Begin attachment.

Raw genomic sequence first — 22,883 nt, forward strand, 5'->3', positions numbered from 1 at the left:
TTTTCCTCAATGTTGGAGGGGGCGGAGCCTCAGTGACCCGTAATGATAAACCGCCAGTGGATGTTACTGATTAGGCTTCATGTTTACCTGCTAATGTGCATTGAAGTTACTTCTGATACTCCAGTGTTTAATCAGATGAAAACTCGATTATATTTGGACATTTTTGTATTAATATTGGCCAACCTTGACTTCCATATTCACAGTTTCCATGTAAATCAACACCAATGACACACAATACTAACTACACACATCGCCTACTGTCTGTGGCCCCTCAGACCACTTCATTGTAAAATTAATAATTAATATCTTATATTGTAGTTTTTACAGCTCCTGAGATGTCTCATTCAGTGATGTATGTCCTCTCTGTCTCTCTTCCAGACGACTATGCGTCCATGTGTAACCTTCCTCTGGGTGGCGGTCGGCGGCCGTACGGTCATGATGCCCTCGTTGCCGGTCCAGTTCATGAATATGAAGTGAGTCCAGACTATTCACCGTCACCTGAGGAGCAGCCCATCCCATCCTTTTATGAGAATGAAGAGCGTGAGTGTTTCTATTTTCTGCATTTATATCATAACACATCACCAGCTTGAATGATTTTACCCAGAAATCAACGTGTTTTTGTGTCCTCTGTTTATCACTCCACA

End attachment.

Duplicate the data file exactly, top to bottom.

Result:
Raw genomic sequence first — 22,883 nt, forward strand, 5'->3', positions numbered from 1 at the left:
TTTTCCTCAATGTTGGAGGGGGCGGAGCCTCAGTGACCCGTAATGATAAACCGCCAGTGGATGTTACTGATTAGGCTTCATGTTTACCTGCTAATGTGCATTGAAGTTACTTCTGATACTCCAGTGTTTAATCAGATGAAAACTCGATTATATTTGGACATTTTTGTATTAATATTGGCCAACCTTGACTTCCATATTCACAGTTTCCATGTAAATCAACACCAATGACACACAATACTAACTACACACATCGCCTACTGTCTGTGGCCCCTCAGACCACTTCATTGTAAAATTAATAATTAATATCTTATATTGTAGTTTTTACAGCTCCTGAGATGTCTCATTCAGTGATGTATGTCCTCTCTGTCTCTCTTCCAGACGACTATGCGTCCATGTGTAACCTTCCTCTGGGTGGCGGTCGGCGGCCGTACGGTCATGATGCCCTCGTTGCCGGTCCAGTTCATGAATATGAAGTGAGTCCAGACTATTCACCGTCACCTGAGGAGCAGCCCATCCCATCCTTTTATGAGAATGAAGAGCGTGAGTGTTTCTATTTTCTGCATTTATATCATAACACATCACCAGCTTGAATGATTTTACCCAGAAATCAACGTGTTTTTGTGTCCTCTGTTTATCACTCCACA